Art Diaries: Plein Air Painting in Patagonia

It almost happened without me noticing. All of a sudden I felt a searing hot pain in my fingers. No longer absorbed in what I was doing, I noticed how numb my hands were. That’s what happens when you remove your gloves for plein air painting at -2 degrees Celsius. It’s cold, and it hurts.

It was intense, but it was definitely the most amazing painting and travel experience of my life so far. A honeymoon, an adventure story and a journey of discovery all rolled into one.

Witnessing the first fog-shrouded day in the heart of the Torres Del Paine National Park in Patagonia, I didn’t fully know what to expect. To say that this trip was inspiring is an understatement, as I’m still trying to process it all and to learn what I can learn from it.

What struck me most about this place was the colour. How muted, and how bold it can be. How quickly it can change.

Painting from a photo is one thing, but painting there and then when you’re absolutely freezing and the wet paint is actually forming ice crystals, is a huge challenge. The range of hues is simply magnificent, even when everything is muted by mist. The colours of the grasses, the bark and the sky are still there, but they’re wrapped in the most beautiful blankets of greys. It’s still, calming, yet slightly haunting. It’s impossible to see the sun, impossible to tell the time or to track the movement of either.

I quickly realised it was almost impossible to capture the values accurately, partly due to freezing paint, partly due to the fact I was standing and had nowhere to sit and mix colours – and indeed not the resistance from frostbite to do so. I didn’t realise quite how many shades of yellow-grey, green-grey, brown-grey and blue-grey were in front of me. As a result the painted sketch turned out to be too green, too vivid.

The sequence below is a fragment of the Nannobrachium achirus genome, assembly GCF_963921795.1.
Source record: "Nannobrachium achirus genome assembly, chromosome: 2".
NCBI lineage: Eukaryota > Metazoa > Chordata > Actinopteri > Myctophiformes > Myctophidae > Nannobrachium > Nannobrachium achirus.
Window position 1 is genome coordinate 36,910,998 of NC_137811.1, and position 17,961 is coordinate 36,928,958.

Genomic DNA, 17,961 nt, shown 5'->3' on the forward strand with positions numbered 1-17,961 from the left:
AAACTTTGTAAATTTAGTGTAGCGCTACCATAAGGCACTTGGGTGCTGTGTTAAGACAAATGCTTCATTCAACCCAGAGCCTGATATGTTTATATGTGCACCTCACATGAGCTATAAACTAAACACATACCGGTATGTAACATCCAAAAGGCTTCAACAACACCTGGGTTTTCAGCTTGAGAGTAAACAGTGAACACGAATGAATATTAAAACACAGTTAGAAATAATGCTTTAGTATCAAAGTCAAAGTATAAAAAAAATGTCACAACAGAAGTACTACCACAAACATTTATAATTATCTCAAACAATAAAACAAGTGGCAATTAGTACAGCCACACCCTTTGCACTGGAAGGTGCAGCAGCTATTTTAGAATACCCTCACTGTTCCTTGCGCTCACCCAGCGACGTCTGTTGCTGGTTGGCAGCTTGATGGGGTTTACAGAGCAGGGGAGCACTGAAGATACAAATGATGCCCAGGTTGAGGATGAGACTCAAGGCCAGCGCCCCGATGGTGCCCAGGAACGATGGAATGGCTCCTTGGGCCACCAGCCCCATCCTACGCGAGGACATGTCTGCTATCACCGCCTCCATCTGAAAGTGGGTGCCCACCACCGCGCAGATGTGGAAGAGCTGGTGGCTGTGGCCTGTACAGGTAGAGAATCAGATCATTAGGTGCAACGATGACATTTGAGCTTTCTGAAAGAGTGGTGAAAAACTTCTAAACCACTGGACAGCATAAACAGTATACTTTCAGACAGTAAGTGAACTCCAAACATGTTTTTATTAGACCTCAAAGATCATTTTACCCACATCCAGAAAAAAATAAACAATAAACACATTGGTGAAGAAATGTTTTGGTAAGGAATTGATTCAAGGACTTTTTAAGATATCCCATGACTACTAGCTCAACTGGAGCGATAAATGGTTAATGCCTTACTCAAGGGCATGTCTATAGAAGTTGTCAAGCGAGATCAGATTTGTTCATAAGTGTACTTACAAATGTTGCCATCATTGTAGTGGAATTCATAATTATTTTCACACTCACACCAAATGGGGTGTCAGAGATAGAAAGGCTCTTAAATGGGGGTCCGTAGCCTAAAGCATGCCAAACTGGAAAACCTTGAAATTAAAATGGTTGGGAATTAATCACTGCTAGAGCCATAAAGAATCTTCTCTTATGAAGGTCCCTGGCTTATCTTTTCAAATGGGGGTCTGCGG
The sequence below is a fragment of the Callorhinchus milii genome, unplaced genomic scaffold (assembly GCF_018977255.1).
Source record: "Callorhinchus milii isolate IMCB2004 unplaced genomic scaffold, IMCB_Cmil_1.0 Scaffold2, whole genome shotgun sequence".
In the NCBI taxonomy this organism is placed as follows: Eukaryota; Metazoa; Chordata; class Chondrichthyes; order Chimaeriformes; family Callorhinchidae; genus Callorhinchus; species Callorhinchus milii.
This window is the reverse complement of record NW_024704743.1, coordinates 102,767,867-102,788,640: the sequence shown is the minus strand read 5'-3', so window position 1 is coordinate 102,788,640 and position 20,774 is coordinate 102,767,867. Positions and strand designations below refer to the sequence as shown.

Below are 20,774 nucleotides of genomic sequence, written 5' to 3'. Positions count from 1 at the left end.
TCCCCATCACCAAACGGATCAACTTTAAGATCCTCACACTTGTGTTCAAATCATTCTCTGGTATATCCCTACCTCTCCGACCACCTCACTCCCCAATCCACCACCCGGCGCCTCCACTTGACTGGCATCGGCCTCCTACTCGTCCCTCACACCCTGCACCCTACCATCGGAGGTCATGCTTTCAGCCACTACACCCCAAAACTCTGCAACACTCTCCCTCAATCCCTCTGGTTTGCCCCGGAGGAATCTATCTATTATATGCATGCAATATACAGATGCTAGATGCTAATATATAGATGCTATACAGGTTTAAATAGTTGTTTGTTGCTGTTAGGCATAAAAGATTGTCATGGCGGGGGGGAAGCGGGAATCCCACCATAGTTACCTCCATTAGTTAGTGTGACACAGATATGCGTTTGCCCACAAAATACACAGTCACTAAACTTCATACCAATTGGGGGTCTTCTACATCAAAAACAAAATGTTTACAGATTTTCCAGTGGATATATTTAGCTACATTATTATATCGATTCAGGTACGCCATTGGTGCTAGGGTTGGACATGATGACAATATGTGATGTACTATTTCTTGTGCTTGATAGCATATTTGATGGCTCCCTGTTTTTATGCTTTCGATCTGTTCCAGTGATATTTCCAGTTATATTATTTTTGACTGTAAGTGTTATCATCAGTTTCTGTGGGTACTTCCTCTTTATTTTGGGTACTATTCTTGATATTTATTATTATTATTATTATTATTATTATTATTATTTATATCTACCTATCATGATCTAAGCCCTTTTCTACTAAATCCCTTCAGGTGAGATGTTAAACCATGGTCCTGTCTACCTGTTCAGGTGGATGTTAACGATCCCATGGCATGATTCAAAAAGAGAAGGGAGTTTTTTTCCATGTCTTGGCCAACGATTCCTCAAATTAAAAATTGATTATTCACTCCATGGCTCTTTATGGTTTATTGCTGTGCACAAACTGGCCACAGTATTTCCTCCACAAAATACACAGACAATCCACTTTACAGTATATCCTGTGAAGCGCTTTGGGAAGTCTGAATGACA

As if the violent compression of the value range wasn’t enough, I found it next to impossible to judge the hues much of the time.

Plein air painting in Patagonia was a failure, but the challenge made it no less enjoyable. Thankfully, I had a heated lodge with a stunning view in which to paint the landscape just close enough, but without losing any fingers. But still, the speed of the changing light and the dancing of the fog and clouds, even on the most spectacular sunny day, was near to impossible to capture.

In this instance I’m glad to be able to turn to my trusty digital camera, where time really has been stood still, so that I can paint that perfect scene and really explore these wonderful new colours.

I’ll be getting out the oil paints soon!

More Patagonia-Inspired Blogs:
Back to Patagonia
Photo Blog: Wildlife of Chile and Patagonia
Surviving Winter in Patagonia
Cosmic Thoughts: Strange Worlds
Couples Travel: The Artist and the Writer
Art Diaries: Chilean Wildlife
Finding Darwin

If you like what you see, you can follow me on Facebook or Instagram (@chloewaterfieldart) to keep up with the latest in my studio. Hit the little ‘follow’ button on the bottom to subscribe to my blog. Thanks for reading! 🙂

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